Old-growth logging opponents launch hunger strike as arrests continue at Fairy Creek

Zain Haq says the hunger strikers will gather today at Burrard Street in downtown Vancouver

“About a year after it was last used for a bottle drive, Lake Cowichan’s derelict Scout and Guide Hall came down Monday, June 6. Girl Guides have since moved into different churches and halls around the area. Town council has yet to decide what will be done with the now vacant town-owned site.” (Tyler Clarke/Lake Cowichan Gazette, June 8, 2011)
Flashback: A.B. Greenwell, Lady of the Lake, good and bad news for the Lake News

What was making headlines this week around Cowichan Lake in years gone by

Conner Gilkin, 5, shows of some of his newfound loot to buddy Jax Dul, 7, during the Lake Cowichan treasure hunt on Saturday, June 5. (Kevin Rothbauer/Gazette)
Weekly hunt has Lake Cowichan digging for treasure

Gold? Silver? Candy? Andrew Braye has stashed away a range of prizes for eager treasure hunters

A new laundromat is opening in the Peters Centre in Lake Cowichan. (file photo)
Peters Centre getting all cleaned up

Laundromat being developed at the Neva Road site

Canadian Prime Minister Justin Trudeau participates in a plenary session at the G7 Summit in Carbis Bay, England on Friday June 11, 2021. THE CANADIAN PRESS/Adrian Wyld
Canada donating 13M surplus COVID-19 vaccine doses to poor countries

Trudeau says the government will pay for 87 million shots to be distributed to poor countries

Premier John Horgan speaks as provincial health officer Dr. Bonnie Henry, right, and health minister Adrian Dix look on during a press conference to update on the province’s fall pandemic preparedness plan during a press conference from the press theatre at Legislature in Victoria, Wednesday, Sept. 9, 2020. THE CANADIAN PRESS/Chad Hipolito
B.C. officials to provide details on Step 2 of COVID reopening plan Monday

Step 2 could allow for larger gatherings and a resumption of recreational travel

Indigenous Services Minister Marc Miller is seen during a news conference, Wednesday May 19, 2021 in Ottawa. THE CANADIAN PRESS/Adrian Wyld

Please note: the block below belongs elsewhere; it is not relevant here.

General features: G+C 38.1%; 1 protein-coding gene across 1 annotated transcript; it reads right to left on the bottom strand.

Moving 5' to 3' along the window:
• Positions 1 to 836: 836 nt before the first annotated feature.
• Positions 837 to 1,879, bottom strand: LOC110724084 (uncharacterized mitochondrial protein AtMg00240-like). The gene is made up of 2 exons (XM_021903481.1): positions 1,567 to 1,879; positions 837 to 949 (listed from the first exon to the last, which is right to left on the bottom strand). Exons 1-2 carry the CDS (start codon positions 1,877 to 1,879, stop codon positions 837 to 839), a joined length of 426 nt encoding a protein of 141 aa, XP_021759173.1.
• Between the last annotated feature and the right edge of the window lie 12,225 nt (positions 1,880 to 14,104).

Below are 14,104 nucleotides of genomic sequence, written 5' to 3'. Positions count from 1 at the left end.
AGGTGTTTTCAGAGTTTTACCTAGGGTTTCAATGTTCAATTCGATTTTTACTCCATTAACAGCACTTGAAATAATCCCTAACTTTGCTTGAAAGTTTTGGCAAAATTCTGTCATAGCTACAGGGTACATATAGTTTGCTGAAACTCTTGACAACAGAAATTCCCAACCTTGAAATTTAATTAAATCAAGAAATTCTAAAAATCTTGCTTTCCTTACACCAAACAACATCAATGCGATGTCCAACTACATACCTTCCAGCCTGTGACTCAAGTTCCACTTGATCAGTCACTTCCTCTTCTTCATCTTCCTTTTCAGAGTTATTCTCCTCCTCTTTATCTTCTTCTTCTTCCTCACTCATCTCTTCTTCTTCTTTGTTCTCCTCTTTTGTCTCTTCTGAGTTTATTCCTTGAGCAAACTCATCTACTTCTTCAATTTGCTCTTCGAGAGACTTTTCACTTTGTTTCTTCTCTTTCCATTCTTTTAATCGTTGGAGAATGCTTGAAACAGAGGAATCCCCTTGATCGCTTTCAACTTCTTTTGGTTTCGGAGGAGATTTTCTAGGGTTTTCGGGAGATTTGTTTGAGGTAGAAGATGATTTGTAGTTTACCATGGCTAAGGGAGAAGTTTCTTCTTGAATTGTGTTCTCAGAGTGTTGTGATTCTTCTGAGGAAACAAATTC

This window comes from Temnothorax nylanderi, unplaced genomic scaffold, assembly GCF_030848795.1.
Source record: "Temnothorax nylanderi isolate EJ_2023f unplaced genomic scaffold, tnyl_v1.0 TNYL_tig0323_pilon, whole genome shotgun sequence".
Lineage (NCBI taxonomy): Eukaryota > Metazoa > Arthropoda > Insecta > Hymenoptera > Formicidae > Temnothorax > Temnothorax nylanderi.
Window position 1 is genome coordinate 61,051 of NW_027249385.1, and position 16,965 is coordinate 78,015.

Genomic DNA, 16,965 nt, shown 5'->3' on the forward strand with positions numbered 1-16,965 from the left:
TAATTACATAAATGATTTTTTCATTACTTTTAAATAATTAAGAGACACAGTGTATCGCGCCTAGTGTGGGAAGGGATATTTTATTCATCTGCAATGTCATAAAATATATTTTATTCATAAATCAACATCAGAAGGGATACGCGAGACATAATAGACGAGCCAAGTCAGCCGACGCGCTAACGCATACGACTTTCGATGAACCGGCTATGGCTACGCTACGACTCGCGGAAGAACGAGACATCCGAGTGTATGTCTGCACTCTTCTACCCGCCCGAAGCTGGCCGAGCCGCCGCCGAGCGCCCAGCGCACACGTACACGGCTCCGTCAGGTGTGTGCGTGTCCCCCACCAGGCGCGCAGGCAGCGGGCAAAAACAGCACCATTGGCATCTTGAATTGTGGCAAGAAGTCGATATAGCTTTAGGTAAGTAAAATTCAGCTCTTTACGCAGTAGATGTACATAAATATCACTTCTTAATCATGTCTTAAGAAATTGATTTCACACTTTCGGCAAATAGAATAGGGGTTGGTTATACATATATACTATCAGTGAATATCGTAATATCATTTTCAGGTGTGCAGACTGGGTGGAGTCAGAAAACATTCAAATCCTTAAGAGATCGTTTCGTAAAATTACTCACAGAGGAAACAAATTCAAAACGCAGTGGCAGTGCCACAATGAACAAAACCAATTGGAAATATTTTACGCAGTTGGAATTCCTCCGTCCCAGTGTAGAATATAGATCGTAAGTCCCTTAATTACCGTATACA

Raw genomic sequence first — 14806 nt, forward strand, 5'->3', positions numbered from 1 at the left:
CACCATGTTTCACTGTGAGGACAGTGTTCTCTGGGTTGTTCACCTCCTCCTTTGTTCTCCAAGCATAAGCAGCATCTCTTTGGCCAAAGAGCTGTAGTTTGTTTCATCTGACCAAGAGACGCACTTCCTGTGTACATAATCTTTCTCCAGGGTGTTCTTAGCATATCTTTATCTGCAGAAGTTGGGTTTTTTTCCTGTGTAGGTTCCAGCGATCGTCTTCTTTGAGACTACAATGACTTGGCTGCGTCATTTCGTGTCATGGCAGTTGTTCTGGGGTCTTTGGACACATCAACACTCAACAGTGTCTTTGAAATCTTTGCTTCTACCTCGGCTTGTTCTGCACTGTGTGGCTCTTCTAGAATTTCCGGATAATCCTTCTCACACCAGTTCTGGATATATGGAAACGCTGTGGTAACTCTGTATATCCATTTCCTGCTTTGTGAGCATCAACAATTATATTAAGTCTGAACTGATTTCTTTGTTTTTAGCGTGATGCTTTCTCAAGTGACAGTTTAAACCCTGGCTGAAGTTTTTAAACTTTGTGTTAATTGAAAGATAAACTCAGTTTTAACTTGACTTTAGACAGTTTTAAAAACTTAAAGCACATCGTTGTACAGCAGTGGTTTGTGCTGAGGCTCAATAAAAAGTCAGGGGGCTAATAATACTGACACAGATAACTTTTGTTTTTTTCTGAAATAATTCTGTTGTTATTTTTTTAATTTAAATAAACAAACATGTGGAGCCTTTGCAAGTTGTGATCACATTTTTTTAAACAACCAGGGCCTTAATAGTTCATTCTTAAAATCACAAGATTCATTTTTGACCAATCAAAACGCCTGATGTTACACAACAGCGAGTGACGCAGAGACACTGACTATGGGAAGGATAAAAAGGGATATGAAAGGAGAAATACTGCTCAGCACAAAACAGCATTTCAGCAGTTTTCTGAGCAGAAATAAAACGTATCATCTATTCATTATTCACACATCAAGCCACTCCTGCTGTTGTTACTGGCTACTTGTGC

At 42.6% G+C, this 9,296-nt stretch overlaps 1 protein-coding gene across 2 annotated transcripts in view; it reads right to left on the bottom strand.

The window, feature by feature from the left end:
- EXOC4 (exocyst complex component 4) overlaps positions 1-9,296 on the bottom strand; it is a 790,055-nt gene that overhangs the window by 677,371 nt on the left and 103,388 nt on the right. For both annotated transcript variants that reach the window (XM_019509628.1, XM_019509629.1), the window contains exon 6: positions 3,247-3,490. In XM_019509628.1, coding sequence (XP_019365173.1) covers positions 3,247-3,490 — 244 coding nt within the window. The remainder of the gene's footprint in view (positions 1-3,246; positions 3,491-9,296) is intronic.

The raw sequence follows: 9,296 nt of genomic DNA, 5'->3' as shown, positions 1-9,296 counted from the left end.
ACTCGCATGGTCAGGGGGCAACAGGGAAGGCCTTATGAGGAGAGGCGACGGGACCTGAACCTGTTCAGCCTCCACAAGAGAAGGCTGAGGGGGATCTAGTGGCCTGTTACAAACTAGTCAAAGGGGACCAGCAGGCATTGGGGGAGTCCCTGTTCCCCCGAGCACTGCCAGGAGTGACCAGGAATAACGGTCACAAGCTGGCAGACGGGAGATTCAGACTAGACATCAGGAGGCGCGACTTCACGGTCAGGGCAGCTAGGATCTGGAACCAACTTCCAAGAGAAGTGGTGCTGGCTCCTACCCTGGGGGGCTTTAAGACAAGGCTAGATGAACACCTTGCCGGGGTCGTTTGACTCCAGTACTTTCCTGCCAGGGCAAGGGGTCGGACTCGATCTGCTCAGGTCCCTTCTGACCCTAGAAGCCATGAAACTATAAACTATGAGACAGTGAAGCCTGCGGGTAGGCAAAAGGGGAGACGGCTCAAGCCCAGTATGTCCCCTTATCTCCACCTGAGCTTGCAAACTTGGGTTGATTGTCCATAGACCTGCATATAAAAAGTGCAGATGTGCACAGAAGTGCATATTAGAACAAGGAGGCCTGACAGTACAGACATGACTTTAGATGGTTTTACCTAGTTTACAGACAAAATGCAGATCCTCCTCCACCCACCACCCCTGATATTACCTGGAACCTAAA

Indigenous child-welfare battle heads to court despite calls for Ottawa to drop cases

Feds are poised to argue against two Canadian Human Rights Tribunal rulings

The Great Ogopogo Bathtub Race has been held in Summerland as a fundraising event. Do you know which Canadian city introduced this sport? (Black Press file photo)
QUIZ: A summer’s day at the water

How much do you know about boats, lakes and water?

Two-year-old Ivy McLeod laughs while playing with Lucky the puppy outside their Chilliwack home on Thursday, June 10, 2021. (Jenna Hauck/ Chilliwack Progress)
VIDEO: B.C. family finds ‘perfect’ puppy with limb difference for 2-year-old Ivy

Ivy has special bond with Lucky the puppy who was also born with limb difference

A million-dollar ticket was sold to an individual in Vernon from the Lotto Max draw Friday, June 11, 2021. (Photo courtesy of BCLC)
Lottery ticket worth $1 million sold in Vernon

One lucky individual holds one of 20 tickets worth $1 million from Friday’s Lotto Max draw

“65 years, I’ve carried the stories in my mind and live it every day,” says Jack Kruger. (Athena Bonneau)
‘Maybe this time they will listen’: Survivor shares stories from B.C. residential school

Jack Kruger, living in Syilx territory, wasn’t surprised by news of 215 children’s remains found on the grounds of the former Kamloops Indian Residential School

A logging truck carries its load down the Elaho Valley near in Squamish, B.C. in this file photo. THE CANADIAN PRESS/Chuck Stoody
Squamish Nation calls for old-growth logging moratorium in its territory

The nation says 44% of old-growth forests in its 6,900-square kilometre territory are protected while the rest remain at risk

Most Read